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Daughters of Frankenstein by Steve Berman

Daughters of Frankenstein

Lesbian Mad Scientists!

edited by Steve Berman

Pub Date: Aug. 5th, 2015
ISBN: 978-1-59021-360-5
Publisher: Lethe Press

Berman (Red Caps: New Fairy Tales for Out of the Ordinary Readers, 2014, etc.) edits an anthology of sci-fi and horror from queer perspectives.

In this new anthology from Lethe Press, a cavalcade of emerging writers from the realms of horror and science fiction riffs on the concept of female (mad) scientists. The convention has a heritage: as Connie Wilkins points out in the introduction, if these women are the daughters of Frankenstein, then they are the granddaughters of Mary Shelley and great-granddaughters of Mary Wollstonecraft. Jess Nevins offer further contextualizing with the essay “From Alexander Pope to Splice: A Short History of the Female Mad Scientist,” laying out the history and evolution of the trope. Then come the stories themselves: in “The Moorhead Maze Experiment,” an ambitious psychologist attempts to outdo the Stanford Prison Experiment in terms of innovative sadism; in “Love in the Time of Markov Processes,” a lab assistant falls in love with a scientist against the backdrop of a finite universe; in “Meddling Kids,” an oddly familiar mystery-solving team with a Great Dane in tow foil a professor’s sinister plans. The tones of the pieces vary from campy to earnest to unsettling to literary, though in each case the author works to shift the ground beneath the reader and recast his or her assumptions. Standouts include a Lovecraft-evoking but ultimately intimate submission from Claire Humphrey (“This is Salem at its oldest and spookiest: cold fog off the ocean, daylight dimming early, gables and gambrels looming at odd angles”) and a wonderfully original piece by Romie Stott about a girl trapped by her father in a Fabergé egg during the Bolshevik Revolution. A few fall flat, but they are in the minority, and the freshness of the voices outweighs the occasional lack of polish. The result is a rare combination of subverted gender norms and nostalgic pulp: sometimes provocative and generally fun. While the anthology’s theme may sound niche, the reading experience argues the opposite. Short fiction fans of all stripes will find much to compel them (and to scare, excite, arouse, and amuse them, as well).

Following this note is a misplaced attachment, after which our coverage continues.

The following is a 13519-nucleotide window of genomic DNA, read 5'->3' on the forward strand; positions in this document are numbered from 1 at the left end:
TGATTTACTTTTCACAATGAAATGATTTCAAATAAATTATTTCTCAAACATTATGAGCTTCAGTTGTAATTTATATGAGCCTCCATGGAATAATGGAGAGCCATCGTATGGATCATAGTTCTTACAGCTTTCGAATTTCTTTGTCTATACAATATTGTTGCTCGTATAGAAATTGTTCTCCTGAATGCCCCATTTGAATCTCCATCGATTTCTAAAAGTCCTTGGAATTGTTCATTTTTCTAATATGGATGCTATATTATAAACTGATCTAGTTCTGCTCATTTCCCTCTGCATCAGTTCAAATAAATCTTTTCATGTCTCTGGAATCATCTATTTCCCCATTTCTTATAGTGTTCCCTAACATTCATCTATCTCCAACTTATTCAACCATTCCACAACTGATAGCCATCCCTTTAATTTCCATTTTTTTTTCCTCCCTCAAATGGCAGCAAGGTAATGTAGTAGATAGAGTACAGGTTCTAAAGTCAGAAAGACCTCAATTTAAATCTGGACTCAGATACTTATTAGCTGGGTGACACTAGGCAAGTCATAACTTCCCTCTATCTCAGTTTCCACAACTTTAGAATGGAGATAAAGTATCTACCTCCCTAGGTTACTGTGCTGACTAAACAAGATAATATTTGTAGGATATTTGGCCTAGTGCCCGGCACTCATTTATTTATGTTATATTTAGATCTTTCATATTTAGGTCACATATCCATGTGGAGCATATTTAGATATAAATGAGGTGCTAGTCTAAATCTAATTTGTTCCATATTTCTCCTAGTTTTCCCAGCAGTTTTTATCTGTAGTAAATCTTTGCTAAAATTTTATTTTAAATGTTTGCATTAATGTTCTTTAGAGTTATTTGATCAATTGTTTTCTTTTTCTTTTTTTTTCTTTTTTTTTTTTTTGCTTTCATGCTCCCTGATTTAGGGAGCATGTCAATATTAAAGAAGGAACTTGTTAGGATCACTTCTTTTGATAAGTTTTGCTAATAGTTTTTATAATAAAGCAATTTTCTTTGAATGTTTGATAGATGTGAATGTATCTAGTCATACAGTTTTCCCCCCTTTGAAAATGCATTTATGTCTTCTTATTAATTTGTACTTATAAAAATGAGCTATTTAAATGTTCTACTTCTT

A lively and engrossing collection of female-driven fiction.